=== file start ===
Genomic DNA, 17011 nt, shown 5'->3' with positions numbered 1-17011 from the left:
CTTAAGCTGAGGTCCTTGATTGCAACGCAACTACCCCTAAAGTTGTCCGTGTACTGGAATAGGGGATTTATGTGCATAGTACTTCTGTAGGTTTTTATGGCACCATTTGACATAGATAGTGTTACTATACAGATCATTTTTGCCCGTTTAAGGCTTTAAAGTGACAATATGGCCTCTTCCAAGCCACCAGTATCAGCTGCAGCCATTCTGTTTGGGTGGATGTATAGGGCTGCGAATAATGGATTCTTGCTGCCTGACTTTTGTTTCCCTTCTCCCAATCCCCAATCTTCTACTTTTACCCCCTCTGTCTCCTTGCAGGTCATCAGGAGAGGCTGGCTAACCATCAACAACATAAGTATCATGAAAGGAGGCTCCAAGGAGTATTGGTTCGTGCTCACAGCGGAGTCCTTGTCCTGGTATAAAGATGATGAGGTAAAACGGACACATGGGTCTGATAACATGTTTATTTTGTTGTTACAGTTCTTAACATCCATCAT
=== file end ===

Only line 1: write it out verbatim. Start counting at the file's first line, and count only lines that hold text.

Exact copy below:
Genomic DNA, 17011 nt, shown 5'->3' with positions numbered 1-17011 from the left: